What the Health and Wellness Industry Can Teach Us About Good Content
A few months ago, I decided to improve my lifestyle and eating habits. The process has made me into a different kind of consumer in more ways than one. I’ve gotten to the point where I read fitness content as carefully as I read menus.
Before trying to live healthier, I had no idea how much fitness content was floating around online. We’re surrounded by messages about our bodies all day, and every few years someone will proclaim they’ve developed a shiny new way to get healthy. Blogs from athleisure brands, food companies, gyms, doctors, hospitals, dance studios, and fitness companies all churn out content on the fad diet du jour.
There seems to be a latent suggestion online, one introduced by brands, that we all need to decide what kind of healthy person we want to be. Are you a body-builder? A dancer? What are your “trigger foods”? Are you a meal-prepper? Which app do you use to track calories, nutritional facts, workouts, and progress?
Since so much content about health and fitness comes from brands and Instagram models, quality and trust aren’t always guaranteed. Every progress photo includes a promo code in the caption, and every protein powder brand has a blog of free workout routines. There’s such an emphasis on products and promotion, perhaps more than any other industry. Approaching all of that marketing as a consumer revealed a few crucial insights about approaching an audience, improving content distribution, and finding the right tone.
Let audiences build their own communities
I’ve read a lot of branded blog posts which end with something along the lines of, “What do you think about this topic? Make sure to sound off in the comments!” The hunger for attention is obvious and understandable. But talking about your body is personal. I only allow the women in my inner circle to follow my private “wellness” Instagram, and I try to avoid telling coworkers and friends about my new regimen.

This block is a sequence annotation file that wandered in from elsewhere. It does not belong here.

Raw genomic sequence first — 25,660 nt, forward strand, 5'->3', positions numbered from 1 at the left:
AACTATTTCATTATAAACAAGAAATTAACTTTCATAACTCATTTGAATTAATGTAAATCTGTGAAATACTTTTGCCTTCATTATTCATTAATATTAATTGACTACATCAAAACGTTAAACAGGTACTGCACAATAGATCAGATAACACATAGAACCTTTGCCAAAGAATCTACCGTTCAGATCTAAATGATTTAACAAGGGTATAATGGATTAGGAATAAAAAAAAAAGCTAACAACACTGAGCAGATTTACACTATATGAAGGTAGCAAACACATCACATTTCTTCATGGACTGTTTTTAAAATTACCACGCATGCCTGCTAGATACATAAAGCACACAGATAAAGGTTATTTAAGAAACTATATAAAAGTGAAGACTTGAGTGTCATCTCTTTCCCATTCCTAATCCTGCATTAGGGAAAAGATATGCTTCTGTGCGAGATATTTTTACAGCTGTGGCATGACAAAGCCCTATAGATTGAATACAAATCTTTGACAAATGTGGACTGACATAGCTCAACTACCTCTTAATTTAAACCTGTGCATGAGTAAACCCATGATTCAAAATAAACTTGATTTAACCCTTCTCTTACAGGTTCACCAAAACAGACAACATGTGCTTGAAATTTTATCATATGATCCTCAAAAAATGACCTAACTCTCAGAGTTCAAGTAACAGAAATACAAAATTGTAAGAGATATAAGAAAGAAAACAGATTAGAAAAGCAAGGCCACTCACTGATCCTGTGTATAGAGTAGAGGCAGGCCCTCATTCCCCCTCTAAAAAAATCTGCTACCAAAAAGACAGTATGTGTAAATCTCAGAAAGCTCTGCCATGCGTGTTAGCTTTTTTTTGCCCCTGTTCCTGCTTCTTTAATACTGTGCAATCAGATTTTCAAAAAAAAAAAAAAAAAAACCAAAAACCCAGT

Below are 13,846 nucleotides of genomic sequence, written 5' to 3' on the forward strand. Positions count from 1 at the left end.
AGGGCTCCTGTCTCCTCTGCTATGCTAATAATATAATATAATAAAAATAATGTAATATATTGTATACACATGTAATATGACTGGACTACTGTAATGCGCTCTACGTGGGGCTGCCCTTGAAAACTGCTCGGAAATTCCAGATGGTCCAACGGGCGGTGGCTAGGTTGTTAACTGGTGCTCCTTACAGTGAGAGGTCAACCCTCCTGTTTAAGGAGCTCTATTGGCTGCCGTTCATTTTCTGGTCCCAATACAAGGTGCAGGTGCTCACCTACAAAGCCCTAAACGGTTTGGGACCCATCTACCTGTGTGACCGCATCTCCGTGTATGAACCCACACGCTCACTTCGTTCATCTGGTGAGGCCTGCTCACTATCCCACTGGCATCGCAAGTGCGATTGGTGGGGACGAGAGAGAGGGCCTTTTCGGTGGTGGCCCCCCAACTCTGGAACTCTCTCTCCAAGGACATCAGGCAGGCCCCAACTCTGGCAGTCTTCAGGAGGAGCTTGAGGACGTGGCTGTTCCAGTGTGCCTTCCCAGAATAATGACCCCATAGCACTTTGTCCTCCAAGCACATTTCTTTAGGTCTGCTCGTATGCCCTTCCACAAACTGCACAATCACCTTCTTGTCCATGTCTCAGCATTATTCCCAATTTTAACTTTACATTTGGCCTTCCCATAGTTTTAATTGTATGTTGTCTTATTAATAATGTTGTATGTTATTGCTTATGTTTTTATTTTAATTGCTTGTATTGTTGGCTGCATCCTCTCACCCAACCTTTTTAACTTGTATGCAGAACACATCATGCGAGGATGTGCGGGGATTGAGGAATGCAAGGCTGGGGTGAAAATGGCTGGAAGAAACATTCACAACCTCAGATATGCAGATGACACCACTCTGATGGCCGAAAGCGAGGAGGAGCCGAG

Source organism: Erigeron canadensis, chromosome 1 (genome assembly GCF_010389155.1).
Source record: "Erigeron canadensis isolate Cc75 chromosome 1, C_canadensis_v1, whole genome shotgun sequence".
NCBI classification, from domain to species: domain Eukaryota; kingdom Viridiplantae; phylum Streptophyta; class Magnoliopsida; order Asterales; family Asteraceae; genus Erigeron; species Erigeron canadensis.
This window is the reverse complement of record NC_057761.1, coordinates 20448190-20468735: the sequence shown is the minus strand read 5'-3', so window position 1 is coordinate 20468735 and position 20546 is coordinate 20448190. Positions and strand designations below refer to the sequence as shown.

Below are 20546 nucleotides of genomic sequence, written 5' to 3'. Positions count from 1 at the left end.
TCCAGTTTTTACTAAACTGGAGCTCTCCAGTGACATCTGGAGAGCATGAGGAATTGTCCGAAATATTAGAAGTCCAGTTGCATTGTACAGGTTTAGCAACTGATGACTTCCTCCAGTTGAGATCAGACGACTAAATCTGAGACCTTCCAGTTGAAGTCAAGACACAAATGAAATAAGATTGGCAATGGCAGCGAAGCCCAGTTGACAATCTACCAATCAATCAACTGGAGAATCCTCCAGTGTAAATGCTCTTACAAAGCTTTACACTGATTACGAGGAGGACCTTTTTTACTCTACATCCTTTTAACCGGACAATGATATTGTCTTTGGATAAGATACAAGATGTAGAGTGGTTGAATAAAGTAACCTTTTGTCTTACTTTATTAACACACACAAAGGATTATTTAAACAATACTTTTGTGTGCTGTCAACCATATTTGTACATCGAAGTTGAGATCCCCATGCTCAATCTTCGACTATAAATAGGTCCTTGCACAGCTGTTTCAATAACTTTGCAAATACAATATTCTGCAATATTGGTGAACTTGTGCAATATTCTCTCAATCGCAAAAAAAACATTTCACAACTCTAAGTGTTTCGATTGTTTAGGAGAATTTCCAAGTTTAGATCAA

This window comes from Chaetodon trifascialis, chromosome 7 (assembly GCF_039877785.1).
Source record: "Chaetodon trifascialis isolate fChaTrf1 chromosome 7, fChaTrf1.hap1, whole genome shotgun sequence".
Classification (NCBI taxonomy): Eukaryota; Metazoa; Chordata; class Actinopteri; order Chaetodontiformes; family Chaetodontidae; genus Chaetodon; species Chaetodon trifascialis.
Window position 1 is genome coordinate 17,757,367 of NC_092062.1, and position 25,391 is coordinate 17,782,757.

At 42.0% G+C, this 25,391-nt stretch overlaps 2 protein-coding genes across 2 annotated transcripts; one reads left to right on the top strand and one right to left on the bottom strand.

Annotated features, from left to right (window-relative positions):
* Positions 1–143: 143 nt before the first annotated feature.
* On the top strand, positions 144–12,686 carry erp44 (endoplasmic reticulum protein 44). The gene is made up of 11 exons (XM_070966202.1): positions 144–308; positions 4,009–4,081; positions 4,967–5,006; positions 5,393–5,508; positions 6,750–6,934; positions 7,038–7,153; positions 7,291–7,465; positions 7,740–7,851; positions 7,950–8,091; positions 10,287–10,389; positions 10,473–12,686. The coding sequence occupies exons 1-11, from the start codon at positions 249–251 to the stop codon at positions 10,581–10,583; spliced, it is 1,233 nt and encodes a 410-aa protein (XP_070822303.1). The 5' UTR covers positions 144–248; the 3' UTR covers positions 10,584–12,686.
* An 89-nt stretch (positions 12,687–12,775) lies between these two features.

The brand that coaxes its audience into engagement most effectively seems to be Under Armour, which owns the wildly popular free app MyFitnessPal. Under Armour separates its content across three blogs and an original video channel, all of which have comment sections filled with earnest people asking questions. There’s also a subreddit with more than 10,000 subscribers, and it’s impossible to read other fitness subreddits without seeing their app or products mentioned in discussions. I don’t know if employees name-drop Under Armour across the site, but if they do, the copy sounds pretty genuine and helpful.
“I started gaining weight in college because of my schedule and not taking care of myself. I realized that I hadn’t been putting myself first and I needed to take a step back and start doing things for me.” . Gabrielle Scozzari was dealing with a demanding grad school schedule when her weight started to get out of her control. At 205 pounds, she realized her late nights and calorie-heavy dinners with friends weren’t doing her any favors. She also recognized that she hadn’t been prioritizing the one thing that was most important in life: her health. After completely overhauling her diet — like cutting back on restaurant outings and nights on the town — Gabrielle lost 70 pounds with the help of tracking her meals and finding healthy recipes on the MyFitnessPal blog. But her diet wasn’t the only lifestyle change she made to improve her health. With a more positive outlook on total body wellness, she found a serious passion for fitness and began to focus on daily workouts to strengthen her “new and improved” body. Today, she regularly posts proof of her sweaty workouts, delicious and healthy meals and the rest of her fabulous life to her Instagram account @fitlifeofgab. Keep crushing those workouts, Gabrielle! 💪 . . . #TransformationTuesday #weightloss #weightlossjourney #weightlosstransformation #beforeandafter #fitspo #fitness #fitspiration #myfitnesspal #MFP